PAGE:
So let us dispense with the idea that we are "born selfish". As De Waal notes:
"In effect, society depends on a second invisible hand, one that reaches out to others."
Page 122. 
Given my above comments I suggest that the "second invisible hand" existed long before Adam Smith's marvelous insights into Homo Economicus. Neo-liberal economists, especially of the libertarian variety, have egregiously mis-presented Adam Smith's ideas. Unfortunately these economists have been very influential over recent decades. If you want an explanation for our current economic malaise and the ever widening distribution of wealth in advanced countries that aggressively embraced neo-liberal economics, consider that the mis-representation of Adam Smith, and the woefully atavistic ideas of human nature espoused by Ayn Rand and so many others, have played a major role in steering us into a dismal state of affairs that has resulted not only in great economic upheavel but also great environmental damage.

Charles Darwin saw the error of their ways long before they were born. Lamenting the distortion of his ideas by Herbert Spencer he commented,

Darwin on Spencer:
"I am not conscious of having profited in my work from Spencer's writings. His deductive manner of treating every subject is wholly opposed to my frame of mind. His conclusions never convince me ... . They partake more of the nature of definition than of laws of nature.
My emphasis
page 73. Rose, Hilary and Steven, Alas, Poor Darwin: Arguments Against Evolutionary Psychology.

Frans De Waal starts where all good science starts: observation and experiment. This text is replete with so many surprising accounts of mammalian and more particular primate behavior that it  is an absolute delight to read. His prose is precise and clear, without rancour, nor does he resort to excessive theorising that so often permeates texts about behavior.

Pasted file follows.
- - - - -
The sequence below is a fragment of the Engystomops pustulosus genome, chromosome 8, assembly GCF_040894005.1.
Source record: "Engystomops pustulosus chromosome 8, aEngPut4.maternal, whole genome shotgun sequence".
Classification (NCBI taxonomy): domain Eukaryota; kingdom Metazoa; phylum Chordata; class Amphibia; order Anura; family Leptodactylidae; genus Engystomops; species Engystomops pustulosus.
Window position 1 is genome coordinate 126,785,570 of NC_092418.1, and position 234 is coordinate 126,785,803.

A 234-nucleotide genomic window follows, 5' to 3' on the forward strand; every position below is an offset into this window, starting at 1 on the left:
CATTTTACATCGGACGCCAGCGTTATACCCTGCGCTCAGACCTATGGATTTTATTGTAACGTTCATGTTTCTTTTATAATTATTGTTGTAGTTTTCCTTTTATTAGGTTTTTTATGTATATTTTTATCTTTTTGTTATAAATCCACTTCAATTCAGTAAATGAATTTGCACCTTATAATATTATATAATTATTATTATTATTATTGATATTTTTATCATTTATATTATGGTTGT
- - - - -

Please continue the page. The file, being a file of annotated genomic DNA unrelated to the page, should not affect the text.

There is an extremely disconcerting moral implication arising from reading The Age of Empathy. While I have been aware of related research for some years now this text makes it abundantly clear that in complete contradiction to the Judeo-christian worldview that other animals exist merely for our enjoyment and sustenance it is perfectly obvious that mammals, and especially primates, and to a lesser extent large brained birds, experience very much the same range of emotions and a very similiar level of consciousness as ourselves. We treat these animals so bloody cruelly, as if there were mere automatons, as if they were simply there for our amusement, and we do this because our culture has embedded in us the idea that these "unthinking brutes" can feel no real pain, no real remorse, no "human" emotions, are lacking in compassion and allocentric capacity(the ability to perceive another point of view, another's emotional or  potential emotional responses). All utterly wrong.

Consider the wisdom of Kant:

*Immanuel Kant
Always recognize that human individuals are ends, and do not use them as means to your end.

To that we must now add:

Always recognise that many species are ends, and do not use them as means to your end.

To close I shall quote a statement from the closing chapter of The Age of Empathy:

A society based purely on selfish motives and market forces may produce wealth, yet is can't produce the unity and mutual trust that make life worthwhile. This is why surveys measure the greatest happiness not in the wealthiest nations but rather in those with the highest levels of trust among citizens.

Thank you Professor De Waal, this is a text for the 21st century and will eventually be hailed as as a masterpiece that will transform our opinion not only about "human nature" but also how we must radically transform our understanding of our place in the world and our relationship to the other animals. We are Risen Apes but we have not risen far enough.